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Illuminating earthquakes

Artificial intelligence is helping to identify previously undetected seismicity. Greg Beroza discusses how this approach can aid earthquake monitoring and why it is essential to the field of seismology

Words by Greg Beroza
1 September 2022

Earthquakes occur almost continuously, but most are too small to notice. For decades, geoscientists have used computers to analyse digital seismic signals, but many of the smallest earthquakes are undetected. While these tiny seismic events themselves pose little threat of damage, their waveforms hold information that can aid monitoring of larger, more destructive earthquakes. By locating and analysing microseismicity, we can illuminate the three-dimensional structure of fault systems and thereby better understand and anticipate larger fault movements.

Expanding catalogues

Greg Beroza, Professor of Geophysics at Stanford University, USA, explains that because earthquakes can occur at any time, we must continuously scan seismic data for wave arrivals that might be from earthquakes – a job that was initially done by seismic analysts. 

“Once seismic data became digital, the work of seismic analysts was augmented by simple computer algorithms that search for sudden increases in the strength of ground shaking. The measurements still required expert analysts to review.”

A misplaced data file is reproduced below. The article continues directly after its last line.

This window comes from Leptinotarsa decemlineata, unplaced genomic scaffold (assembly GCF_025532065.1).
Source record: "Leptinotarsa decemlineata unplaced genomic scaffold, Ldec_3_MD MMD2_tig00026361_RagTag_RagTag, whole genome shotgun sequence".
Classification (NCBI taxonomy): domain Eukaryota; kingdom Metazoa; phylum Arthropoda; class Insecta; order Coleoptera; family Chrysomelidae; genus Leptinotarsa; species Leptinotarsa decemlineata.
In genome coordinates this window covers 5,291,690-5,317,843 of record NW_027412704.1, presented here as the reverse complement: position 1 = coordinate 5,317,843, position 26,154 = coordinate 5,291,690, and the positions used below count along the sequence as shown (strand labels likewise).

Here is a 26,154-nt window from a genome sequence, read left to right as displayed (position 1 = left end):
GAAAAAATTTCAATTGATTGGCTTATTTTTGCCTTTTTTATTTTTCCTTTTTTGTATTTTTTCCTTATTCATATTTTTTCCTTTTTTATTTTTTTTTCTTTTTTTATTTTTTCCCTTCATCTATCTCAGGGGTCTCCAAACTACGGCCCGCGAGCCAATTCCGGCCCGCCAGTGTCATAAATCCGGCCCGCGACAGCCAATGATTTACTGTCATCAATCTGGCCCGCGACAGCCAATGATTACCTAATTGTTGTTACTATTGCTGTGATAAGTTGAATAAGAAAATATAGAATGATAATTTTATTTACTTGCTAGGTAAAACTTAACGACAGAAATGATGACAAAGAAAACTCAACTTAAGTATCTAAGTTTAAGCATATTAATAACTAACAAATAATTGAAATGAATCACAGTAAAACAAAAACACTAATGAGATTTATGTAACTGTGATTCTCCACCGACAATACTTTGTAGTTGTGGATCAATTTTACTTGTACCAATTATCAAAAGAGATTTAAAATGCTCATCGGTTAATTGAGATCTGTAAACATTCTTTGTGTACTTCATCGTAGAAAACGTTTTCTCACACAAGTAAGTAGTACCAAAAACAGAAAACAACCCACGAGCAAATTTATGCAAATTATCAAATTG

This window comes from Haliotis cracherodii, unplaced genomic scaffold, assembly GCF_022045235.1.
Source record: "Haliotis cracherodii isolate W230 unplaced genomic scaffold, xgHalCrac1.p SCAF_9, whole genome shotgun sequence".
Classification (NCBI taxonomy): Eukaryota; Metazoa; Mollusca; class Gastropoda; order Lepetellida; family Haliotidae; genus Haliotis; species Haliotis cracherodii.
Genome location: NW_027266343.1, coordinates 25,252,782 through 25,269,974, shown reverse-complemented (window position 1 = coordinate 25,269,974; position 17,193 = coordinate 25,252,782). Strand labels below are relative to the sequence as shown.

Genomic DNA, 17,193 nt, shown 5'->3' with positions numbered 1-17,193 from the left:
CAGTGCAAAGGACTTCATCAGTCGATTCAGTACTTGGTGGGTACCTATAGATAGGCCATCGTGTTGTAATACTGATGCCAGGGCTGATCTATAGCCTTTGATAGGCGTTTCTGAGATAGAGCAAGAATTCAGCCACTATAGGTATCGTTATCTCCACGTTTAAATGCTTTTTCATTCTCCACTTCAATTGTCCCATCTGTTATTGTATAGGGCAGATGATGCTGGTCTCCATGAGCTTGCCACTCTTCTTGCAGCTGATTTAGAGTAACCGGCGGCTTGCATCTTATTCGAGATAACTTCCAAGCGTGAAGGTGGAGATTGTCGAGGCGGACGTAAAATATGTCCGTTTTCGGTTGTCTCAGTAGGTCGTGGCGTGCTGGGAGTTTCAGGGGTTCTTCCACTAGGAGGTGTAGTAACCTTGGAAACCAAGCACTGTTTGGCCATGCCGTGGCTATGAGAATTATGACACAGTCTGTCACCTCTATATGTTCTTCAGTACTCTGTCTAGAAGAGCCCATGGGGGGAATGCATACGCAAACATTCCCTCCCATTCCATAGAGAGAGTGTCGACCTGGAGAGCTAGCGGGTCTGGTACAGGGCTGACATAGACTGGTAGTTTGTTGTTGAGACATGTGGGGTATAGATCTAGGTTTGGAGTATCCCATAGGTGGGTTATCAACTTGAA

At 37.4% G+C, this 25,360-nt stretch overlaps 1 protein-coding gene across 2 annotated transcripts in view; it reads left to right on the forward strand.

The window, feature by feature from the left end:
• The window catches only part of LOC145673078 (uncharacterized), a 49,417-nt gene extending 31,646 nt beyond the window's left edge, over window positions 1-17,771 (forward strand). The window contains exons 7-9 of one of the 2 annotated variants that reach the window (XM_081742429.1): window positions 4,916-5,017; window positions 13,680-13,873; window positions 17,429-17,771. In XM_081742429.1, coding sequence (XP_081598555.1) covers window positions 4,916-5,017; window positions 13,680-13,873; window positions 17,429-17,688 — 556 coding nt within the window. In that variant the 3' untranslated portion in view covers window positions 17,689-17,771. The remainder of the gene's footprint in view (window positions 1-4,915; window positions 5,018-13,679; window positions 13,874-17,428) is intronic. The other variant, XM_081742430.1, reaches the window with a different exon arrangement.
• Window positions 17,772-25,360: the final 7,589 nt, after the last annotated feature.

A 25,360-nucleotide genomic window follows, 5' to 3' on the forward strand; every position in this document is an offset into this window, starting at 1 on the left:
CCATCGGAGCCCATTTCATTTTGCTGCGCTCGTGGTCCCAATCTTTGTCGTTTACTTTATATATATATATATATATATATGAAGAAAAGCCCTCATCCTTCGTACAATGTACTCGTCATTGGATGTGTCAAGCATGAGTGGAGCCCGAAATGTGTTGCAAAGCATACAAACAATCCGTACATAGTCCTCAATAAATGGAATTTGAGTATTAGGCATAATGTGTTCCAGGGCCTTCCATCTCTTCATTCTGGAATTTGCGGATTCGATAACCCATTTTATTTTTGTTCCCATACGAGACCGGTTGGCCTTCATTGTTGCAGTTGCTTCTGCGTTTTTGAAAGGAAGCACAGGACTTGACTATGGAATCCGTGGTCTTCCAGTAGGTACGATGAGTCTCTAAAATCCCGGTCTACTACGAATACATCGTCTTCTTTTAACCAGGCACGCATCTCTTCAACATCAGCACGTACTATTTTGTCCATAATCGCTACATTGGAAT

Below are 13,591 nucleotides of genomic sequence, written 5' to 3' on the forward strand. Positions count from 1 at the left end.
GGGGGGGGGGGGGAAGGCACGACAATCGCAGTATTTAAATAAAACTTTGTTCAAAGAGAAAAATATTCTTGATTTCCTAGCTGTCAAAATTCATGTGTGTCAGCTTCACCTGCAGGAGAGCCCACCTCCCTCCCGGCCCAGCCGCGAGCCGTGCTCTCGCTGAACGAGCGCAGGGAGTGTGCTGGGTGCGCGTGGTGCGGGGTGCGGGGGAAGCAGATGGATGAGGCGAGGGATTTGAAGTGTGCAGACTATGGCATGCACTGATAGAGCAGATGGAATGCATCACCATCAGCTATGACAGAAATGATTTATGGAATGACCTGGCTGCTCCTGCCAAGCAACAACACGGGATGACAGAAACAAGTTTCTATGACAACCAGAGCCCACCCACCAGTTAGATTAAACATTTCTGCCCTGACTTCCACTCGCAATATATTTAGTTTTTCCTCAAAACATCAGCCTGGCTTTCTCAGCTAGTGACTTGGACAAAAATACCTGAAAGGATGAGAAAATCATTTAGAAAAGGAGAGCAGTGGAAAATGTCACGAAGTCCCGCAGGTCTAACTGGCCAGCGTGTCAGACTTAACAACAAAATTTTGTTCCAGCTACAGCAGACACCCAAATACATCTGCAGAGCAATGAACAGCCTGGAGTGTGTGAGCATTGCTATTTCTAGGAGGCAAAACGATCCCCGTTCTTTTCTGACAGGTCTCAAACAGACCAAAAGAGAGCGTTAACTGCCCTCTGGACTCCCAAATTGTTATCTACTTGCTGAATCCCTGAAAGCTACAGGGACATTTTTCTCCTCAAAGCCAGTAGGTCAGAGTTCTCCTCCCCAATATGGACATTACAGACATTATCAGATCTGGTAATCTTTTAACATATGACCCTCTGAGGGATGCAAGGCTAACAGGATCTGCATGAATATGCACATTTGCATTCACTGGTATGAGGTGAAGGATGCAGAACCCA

Now seismologists are turning to artificial intelligence (AI) and machine learning (ML) to identify vastly greater numbers of earthquakes in the waveform data. “We have replaced the simple algorithms with more complex ones that do a much better job of discriminating earthquake signals from the background noise. How much better? Well enough that we often find ten times as many small earthquakes as we did previously.”

Seismology is particularly well suited to AI and ML applications because of the enormous volumes of seismic data and our existing relatively good understanding of the science that underpins these data. 

“Seismology deals with rich signals whose properties are governed by well-understood physical principles. Machine learning, and particularly deep learning, is ‘data hungry’, which means that it needs to be exposed to many, many, many examples of the things it is trying to understand and classify. Computer vision, a form of AI that enables computers to recognize objects from images and videos, for example, only took off when standardized sets of accurately labelled data sets were created for ML models to be trained on. We have a tremendous advantage in seismology in that expert analysts have compiled and vetted tens of millions of ‘labels’ for our data. Labels in this context refer to known examples of phenomena that we would like to quantify, such as the arrival times of seismic waves based on the wiggles in a seismogram. Having these data sets makes it much easier to train effective AI models.”

Greg estimates that ML techniques are uncovering a factor of five to ten or even more earthquakes than are typically recorded in standard catalogues. For example, his team have uncovered hundreds of thousands of earthquakes thought to be induced by fluid injection in the US State of Oklahoma. Such greatly expanded data catalogues offer the potential to transform our understanding of faults and earthquake processes.